Otherwise, he fears, schools will be expected to work by themselves to solve such entrenched urban problems as gang activity. "What we are trying to build here,'' he says, "is a culture that suggests there are lots of agencies and groups that are going to have to take some responsibility for, and ownership of, these problems and challenges.''
In Fort Worth, educators, businesspeople, and civic leaders took a hard look at their schools and decided to emphasize putting knowledge into practice. Starting with detailed analyses of the skills needed in real-world jobs, the district and its partners discovered that the skills required for work and college aren't so different: the ability to think, solve problems, and work with others.
"You don't take one track to college and another to vocational education,'' Superintendent Don R. Roberts argues. "Everyone is going to work--Ph.D.'s and M.D.'s work. The key is, you have to have knowledge and know-how to apply that knowledge.''
As a result, the district has enrolled many more students in higher-level mathematics courses. And, in an effort to motivate students to work hard throughout high school, it has launched an extensive program that offers 7th graders the chance to spend time working with local businesses.
'Making a World'
Without a unifying local vision, teachers and principals can easily lose their way.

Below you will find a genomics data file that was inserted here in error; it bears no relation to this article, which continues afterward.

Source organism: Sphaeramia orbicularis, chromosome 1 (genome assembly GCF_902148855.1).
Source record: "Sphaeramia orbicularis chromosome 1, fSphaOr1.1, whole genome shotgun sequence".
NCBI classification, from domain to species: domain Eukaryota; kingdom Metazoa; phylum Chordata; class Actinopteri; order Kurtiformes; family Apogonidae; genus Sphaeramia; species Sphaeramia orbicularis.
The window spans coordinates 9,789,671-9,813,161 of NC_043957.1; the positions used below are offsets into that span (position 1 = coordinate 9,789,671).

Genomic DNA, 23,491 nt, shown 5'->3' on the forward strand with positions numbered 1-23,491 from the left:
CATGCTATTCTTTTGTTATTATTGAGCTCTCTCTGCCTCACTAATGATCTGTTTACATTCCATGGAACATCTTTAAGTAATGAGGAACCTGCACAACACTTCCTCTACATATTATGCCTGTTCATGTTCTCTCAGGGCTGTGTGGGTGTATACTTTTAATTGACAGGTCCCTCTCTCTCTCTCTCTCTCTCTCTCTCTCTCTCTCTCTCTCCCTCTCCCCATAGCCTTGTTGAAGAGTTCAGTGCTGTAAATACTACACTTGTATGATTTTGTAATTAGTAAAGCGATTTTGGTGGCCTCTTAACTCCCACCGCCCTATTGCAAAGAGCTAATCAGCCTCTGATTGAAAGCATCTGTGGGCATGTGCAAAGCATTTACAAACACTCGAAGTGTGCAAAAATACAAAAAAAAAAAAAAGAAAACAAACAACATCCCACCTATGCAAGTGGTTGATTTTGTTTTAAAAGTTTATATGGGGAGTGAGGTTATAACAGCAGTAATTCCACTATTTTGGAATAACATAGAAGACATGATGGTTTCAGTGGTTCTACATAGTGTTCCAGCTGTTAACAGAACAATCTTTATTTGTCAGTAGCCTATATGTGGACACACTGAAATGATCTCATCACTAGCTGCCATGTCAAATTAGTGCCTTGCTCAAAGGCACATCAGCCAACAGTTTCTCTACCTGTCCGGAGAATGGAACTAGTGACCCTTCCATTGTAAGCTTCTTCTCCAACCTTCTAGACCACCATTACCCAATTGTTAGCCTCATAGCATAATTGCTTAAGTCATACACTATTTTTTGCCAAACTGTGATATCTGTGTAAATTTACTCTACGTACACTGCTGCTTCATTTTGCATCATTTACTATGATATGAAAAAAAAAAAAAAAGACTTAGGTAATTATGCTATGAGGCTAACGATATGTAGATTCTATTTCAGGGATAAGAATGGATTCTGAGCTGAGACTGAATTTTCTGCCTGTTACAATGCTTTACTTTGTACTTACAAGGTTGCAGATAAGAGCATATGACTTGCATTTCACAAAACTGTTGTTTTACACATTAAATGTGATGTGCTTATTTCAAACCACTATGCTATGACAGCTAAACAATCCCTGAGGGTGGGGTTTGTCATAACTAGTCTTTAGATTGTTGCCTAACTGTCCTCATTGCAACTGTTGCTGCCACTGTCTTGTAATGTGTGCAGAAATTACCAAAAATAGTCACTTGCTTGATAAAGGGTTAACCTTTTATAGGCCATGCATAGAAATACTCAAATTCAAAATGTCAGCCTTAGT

In the book The World We Created at Hamilton High, Gerald Grant, a professor of the cultural foundations of education at Syracuse University, tells the story of a high school buffeted by social change.
"Teachers began to feel like functionaries in a world that was created elsewhere,'' he says, "and they lost the essence of efficacy and of responsibility for making a world here.''
Such feelings of defeat can be overcome with the right combination of leadership, time for teachers and others to meet, solid information that can be used to chart a new course, and the willingness to face hard facts, diagnose problems, and devise solutions.
First and foremost, though, it requires faith that a school will be allowed to shape its destiny.
When teachers and principals do carve out the time, says Mr. Wood, the Ohio principal, they should start by thinking about what they want their students to look like after they leave school. That moves the discussion from test scores and demerit points to what kinds of neighbors, citizens, and co-workers the students will make. Schools should then work backward to set policies that will help students achieve those goals.
These aren't easy questions, Mr. Wood notes. But when teachers
tackle them, he says, "I can't get meetings to end. It gets them back
to why they went into teaching--because they believe they can make a
difference in the world. And we ought to be talking about what that
world should look like.''
Vol. 12, Issue 20